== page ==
According to the European Network and Information Security Agency, “Awareness of the risks and available safeguards is the first line of defence for the security of information systems and networks.” Yet, given the number of data security incidents reported in the press recently that can be put down to human error or fallibility, it is clear that awareness of security issues is still not as widespread as it could be.
Governments are trying to address issues of awareness among the general public with initiatives such as www.getsafeonline.com from the UK providing an example of a website offering security awareness tips for the public. Also in the UK, lessons in safe use of the internet will become a compulsory part of the primary school curriculum from 2011 onwards in England to inculcate awareness of security issues among schoolchildren from a young age.
Initiatives such as these are needed and will be vital in protecting citizens in the future. However, too few of today’s employees have benefited from any education in security and even computer science courses are only just beginning to incorporate an element of security. Because of this, security training needs to be a core part of business education programmes provided to employees.
And providing security awareness training to employees will help to safeguard organisations from damage resulting from security incidents, but will also help them to ensure that they are in compliance with any number of industry standards and government regulations that they face as many demand that security awareness training is provided to employees, ranging from data protection acts to the Payment Card Industry Data Security Standards.
It is often said that business is all about people, process and technology. When looking at security, virtually every organisation deploys some sort of security technology to safeguard their business from attack, with anti-virus tools and firewalls almost ubiquitously used. Most also define processes that govern how the business runs, backed up by policies that outline procedures that must be followed and the behaviour that is expected of employees. But people are fallible, and just providing a policy does not guarantee that employees have read it, or, more importantly, understand its provisions.
In order to ensure that policies are adhered to, there are two essential elements required–communication and awareness. This is where automated tools come into play as an addition to training programmes. Such tools aid in the creation, review and publishing of policy documents, with the system being capable of sending out the resulting policy to all employees electronically, providing notifications for management and audit purposes when each user has read the policy. But that does not ensure that they have taken in and understood all elements of the policy and the behaviour that is expected of them.
To aid in this process, automated policy compliance tools are available on the market that provide e-learning, testing and evaluation modules to ensure that employees read and understand what behaviour is expected of them according to the provisions of the policy. This can include the use of security controls such as encryption of data on all portable devices to guard against data theft, the need to keep security applications such as anti-virus tools updated with the latest defences, or the imperative to never give their passwords or personal information out without validating who it is asking for that information, and why.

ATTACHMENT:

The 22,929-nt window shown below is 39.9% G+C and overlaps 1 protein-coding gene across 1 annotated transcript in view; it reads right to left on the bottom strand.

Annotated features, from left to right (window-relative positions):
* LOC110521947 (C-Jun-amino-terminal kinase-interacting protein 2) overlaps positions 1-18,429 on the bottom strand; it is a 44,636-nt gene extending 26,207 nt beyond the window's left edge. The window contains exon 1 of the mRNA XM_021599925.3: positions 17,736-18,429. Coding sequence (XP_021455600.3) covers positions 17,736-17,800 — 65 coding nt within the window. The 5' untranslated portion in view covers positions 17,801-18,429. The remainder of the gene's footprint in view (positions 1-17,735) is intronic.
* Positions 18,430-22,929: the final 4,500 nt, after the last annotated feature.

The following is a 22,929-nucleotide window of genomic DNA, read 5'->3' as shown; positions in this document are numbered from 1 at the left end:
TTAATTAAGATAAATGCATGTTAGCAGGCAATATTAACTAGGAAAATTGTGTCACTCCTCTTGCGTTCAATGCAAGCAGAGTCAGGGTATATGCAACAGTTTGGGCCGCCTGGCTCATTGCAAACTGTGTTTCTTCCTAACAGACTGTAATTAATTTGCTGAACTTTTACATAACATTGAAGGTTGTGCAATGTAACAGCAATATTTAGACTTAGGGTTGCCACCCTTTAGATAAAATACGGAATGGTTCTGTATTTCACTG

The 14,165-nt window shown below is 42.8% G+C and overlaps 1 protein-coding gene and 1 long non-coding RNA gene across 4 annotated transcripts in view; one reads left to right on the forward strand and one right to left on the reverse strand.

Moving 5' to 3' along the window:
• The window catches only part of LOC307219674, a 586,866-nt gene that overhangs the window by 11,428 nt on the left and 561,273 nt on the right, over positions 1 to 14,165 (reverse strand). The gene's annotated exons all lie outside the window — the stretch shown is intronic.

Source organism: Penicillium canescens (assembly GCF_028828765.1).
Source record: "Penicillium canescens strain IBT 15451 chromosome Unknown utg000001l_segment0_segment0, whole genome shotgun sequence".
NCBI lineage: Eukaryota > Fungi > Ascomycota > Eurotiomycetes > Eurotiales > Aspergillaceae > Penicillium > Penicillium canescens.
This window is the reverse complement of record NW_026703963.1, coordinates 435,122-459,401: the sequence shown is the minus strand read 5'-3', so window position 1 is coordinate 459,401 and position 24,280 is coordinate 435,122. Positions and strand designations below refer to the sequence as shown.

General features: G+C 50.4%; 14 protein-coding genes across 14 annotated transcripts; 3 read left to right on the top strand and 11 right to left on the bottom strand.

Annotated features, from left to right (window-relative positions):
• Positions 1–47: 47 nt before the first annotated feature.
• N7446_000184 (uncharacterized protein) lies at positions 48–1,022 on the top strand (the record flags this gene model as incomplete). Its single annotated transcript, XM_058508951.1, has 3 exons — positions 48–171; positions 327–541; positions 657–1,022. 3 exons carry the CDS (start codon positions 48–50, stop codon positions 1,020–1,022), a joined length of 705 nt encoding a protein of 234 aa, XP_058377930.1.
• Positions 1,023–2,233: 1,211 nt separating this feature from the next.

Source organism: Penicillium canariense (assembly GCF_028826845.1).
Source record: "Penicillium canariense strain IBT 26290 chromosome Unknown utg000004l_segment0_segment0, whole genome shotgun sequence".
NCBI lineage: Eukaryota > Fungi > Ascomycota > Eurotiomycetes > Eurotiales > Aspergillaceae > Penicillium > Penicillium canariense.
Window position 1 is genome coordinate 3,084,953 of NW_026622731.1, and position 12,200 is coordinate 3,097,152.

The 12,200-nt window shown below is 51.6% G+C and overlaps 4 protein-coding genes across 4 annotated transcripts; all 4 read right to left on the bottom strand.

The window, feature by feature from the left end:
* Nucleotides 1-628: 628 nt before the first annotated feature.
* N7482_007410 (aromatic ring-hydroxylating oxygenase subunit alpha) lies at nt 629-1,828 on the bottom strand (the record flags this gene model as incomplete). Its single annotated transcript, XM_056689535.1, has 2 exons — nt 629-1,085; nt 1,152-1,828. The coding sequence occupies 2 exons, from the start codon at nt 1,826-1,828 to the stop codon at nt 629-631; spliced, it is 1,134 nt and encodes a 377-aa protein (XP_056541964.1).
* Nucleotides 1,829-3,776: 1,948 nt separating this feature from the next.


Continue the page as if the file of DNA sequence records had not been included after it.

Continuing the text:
Such tools use libraries of questions that aim to educate employees about the provisions set and the behaviour expected of them, which can be used to test their level of knowledge and to ascertain whether or not further awareness training is required. Users can take the courses and tests at times set by the organisation, or can complete them in their own time, with notifications sent to their managers when courses have been successfully completed. Automation of such tasks also allowed an audit trail to be generated that can be used to prove that policies have been adequately communicated and that users understand their provisions.
The role of employee awareness of security is not being lost on organisations today, many of which have implemented training programmes for all their employees in recent months. However, most such programmes lack any way of ensuring that the training is effective and that employees really understand what is required of them.
With cost control an issue for all today, a means must be found of making that training as efficient, cost-effective and reliable as possible. Since awareness is the fist line of defence against the security threats that we face today, only by using automated tools that can audit the effectiveness of programmes and can ensure that no employees have missed out on training can organisations be sure that their defences are adequately manned.